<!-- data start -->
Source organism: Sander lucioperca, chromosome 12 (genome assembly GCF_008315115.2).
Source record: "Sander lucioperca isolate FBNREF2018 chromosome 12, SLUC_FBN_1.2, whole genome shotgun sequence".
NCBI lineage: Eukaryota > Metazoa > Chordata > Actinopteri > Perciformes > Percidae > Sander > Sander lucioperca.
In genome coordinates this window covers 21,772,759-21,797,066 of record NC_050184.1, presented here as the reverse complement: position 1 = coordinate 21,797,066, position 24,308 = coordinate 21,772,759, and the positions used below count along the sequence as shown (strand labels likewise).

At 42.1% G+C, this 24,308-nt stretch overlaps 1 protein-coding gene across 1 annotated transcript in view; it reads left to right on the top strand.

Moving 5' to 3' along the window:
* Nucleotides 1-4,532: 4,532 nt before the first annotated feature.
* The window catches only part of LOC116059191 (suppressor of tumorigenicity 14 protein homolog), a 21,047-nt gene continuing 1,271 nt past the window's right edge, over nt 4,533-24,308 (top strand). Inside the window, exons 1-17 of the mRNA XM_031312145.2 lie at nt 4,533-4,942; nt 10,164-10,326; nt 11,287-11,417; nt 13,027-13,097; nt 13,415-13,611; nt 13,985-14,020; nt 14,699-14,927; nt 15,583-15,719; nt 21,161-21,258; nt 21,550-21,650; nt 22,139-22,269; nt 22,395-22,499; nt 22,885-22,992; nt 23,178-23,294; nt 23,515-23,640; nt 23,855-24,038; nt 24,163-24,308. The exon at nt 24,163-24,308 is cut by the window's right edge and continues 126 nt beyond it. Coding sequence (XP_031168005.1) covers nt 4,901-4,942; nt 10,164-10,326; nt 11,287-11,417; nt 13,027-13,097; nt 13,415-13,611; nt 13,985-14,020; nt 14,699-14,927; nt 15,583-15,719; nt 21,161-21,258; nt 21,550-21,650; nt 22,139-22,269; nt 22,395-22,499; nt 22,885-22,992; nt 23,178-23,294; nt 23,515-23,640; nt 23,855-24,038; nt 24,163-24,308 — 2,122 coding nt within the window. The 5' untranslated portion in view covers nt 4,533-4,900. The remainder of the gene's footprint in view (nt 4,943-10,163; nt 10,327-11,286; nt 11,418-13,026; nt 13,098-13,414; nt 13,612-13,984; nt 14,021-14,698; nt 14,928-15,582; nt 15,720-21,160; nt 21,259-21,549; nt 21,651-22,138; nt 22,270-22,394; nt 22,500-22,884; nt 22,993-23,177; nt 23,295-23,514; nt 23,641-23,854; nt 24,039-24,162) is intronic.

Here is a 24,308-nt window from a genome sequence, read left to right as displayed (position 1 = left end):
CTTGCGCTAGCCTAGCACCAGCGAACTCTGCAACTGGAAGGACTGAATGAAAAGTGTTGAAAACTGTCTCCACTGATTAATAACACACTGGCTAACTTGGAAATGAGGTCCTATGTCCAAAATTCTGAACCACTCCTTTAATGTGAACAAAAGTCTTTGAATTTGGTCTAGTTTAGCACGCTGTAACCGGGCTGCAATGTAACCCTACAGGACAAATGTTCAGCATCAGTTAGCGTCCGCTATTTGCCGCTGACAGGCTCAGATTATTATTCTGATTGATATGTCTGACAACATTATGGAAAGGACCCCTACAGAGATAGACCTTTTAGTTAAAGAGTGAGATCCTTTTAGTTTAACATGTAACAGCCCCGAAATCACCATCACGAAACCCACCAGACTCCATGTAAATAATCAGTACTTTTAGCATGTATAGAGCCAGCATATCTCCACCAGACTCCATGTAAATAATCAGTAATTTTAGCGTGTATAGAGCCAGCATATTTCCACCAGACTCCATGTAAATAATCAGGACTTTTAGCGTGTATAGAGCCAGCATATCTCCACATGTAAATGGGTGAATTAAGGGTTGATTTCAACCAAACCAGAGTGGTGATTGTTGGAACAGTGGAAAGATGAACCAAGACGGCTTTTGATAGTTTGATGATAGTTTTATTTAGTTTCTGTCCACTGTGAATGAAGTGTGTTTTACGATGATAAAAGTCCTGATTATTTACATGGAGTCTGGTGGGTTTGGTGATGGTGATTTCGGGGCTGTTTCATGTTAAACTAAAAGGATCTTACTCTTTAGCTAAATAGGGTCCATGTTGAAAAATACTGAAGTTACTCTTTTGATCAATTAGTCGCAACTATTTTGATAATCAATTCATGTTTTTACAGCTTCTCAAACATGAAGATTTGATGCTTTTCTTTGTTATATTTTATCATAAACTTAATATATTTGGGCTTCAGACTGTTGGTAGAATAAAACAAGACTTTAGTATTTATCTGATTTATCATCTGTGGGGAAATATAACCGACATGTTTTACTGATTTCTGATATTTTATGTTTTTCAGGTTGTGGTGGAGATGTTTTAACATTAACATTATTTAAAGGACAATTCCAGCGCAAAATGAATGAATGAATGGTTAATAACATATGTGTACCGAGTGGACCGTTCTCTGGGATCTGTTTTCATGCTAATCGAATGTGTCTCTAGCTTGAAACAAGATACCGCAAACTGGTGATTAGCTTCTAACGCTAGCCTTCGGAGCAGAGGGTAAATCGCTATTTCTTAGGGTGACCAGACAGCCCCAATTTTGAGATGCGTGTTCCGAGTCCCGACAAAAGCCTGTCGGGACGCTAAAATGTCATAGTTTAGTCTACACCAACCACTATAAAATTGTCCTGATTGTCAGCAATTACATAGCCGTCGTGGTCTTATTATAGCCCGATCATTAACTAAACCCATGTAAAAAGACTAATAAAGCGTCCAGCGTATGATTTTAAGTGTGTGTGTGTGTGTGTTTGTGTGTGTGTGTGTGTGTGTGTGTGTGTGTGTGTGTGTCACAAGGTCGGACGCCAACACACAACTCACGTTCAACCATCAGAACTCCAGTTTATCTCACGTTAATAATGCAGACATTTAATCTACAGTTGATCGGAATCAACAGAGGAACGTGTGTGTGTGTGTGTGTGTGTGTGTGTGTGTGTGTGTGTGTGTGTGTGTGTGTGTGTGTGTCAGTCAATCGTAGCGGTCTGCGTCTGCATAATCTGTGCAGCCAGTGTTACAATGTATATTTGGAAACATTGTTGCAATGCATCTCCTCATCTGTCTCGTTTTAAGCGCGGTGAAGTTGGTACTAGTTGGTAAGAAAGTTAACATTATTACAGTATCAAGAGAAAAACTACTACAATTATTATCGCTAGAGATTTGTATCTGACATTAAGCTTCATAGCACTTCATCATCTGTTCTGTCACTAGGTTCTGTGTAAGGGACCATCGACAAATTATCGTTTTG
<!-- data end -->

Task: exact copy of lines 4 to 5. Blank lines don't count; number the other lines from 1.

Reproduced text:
In genome coordinates this window covers 21,772,759-21,797,066 of record NC_050184.1, presented here as the reverse complement: position 1 = coordinate 21,797,066, position 24,308 = coordinate 21,772,759, and the positions used below count along the sequence as shown (strand labels likewise).

At 42.1% G+C, this 24,308-nt stretch overlaps 1 protein-coding gene across 1 annotated transcript in view; it reads left to right on the top strand.